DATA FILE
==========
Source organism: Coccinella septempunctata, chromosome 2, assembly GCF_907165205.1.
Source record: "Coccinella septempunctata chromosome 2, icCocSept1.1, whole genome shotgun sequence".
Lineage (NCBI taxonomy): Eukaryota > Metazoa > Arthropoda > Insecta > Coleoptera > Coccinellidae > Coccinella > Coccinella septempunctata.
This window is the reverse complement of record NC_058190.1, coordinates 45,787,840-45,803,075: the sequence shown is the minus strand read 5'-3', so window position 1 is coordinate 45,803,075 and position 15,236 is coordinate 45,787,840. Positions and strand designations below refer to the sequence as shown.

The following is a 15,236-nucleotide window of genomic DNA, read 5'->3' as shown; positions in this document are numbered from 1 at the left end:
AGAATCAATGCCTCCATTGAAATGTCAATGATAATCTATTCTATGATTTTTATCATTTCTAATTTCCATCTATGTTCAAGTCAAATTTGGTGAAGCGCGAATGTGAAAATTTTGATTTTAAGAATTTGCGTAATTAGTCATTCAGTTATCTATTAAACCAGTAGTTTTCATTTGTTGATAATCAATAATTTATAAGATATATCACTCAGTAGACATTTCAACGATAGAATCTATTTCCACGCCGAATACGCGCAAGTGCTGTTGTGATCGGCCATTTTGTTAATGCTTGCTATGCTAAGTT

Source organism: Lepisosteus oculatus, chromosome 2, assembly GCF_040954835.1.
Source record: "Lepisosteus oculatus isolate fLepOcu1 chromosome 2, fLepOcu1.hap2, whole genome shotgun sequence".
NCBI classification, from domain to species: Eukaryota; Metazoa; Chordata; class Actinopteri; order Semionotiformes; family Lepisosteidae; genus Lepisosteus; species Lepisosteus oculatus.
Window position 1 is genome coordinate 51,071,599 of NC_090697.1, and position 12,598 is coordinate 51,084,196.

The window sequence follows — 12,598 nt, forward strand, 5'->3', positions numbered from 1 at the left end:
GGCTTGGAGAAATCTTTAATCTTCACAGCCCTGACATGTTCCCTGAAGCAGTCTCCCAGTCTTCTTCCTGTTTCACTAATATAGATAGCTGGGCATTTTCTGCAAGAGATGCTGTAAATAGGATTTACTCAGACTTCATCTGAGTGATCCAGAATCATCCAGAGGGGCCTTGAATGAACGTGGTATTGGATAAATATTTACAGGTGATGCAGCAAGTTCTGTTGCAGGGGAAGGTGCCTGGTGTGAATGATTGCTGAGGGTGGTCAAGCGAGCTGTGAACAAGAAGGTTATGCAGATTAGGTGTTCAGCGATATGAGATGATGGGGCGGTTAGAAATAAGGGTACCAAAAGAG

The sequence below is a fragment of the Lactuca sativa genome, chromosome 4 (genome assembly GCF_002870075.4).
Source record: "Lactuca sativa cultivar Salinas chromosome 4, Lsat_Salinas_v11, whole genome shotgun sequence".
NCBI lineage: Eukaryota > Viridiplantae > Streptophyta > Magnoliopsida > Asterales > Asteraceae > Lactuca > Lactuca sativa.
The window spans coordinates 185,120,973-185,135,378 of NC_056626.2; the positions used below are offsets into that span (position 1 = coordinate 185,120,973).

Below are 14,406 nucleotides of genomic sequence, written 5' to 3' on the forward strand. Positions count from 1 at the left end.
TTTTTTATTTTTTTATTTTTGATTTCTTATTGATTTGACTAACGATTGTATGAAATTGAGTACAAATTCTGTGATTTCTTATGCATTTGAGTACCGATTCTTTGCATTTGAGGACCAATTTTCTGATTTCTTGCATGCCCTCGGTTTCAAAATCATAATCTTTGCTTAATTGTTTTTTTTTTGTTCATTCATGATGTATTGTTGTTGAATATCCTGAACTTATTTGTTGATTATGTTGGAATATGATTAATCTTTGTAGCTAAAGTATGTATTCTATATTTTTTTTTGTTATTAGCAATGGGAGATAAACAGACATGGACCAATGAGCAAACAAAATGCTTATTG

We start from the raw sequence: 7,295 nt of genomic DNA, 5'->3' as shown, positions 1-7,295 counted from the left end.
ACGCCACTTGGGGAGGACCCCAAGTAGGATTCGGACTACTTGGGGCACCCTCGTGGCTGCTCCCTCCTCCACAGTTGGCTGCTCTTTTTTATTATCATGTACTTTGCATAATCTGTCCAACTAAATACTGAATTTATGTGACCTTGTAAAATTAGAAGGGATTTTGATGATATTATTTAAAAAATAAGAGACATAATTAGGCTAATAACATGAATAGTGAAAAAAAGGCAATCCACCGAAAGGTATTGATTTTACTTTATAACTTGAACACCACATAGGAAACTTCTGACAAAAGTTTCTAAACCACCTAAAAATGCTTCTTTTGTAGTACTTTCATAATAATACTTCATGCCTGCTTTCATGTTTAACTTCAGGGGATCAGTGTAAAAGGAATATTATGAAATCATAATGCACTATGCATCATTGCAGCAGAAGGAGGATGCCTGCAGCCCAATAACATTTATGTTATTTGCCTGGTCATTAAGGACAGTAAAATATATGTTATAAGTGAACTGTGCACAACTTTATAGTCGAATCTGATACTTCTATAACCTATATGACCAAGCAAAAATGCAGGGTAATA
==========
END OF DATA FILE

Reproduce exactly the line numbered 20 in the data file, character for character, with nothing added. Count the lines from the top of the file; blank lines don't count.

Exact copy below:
ACGCCACTTGGGGAGGACCCCAAGTAGGATTCGGACTACTTGGGGCACCCTCGTGGCTGCTCCCTCCTCCACAGTTGGCTGCTCTTTTTTATTATCATGTACTTTGCATAATCTGTCCAACTAAATACTGAATTTATGTGACCTTGTAAAATTAGAAGGGATTTTGATGATATTATTTAAAAAATAAGAGACATAATTAGGCTAATAACATGAATAGTGAAAAAAAGGCAATCCACCGAAAGGTATTGATTTTACTTTATAACTTGAACACCACATAGGAAACTTCTGACAAAAGTTTCTAAACCACCTAAAAATGCTTCTTTTGTAGTACTTTCATAATAATACTTCATGCCTGCTTTCATGTTTAACTTCAGGGGATCAGTGTAAAAGGAATATTATGAAATCATAATGCACTATGCATCATTGCAGCAGAAGGAGGATGCCTGCAGCCCAATAACATTTATGTTATTTGCCTGGTCATTAAGGACAGTAAAATATATGTTATAAGTGAACTGTGCACAACTTTATAGTCGAATCTGATACTTCTATAACCTATATGACCAAGCAAAAATGCAGGGTAATA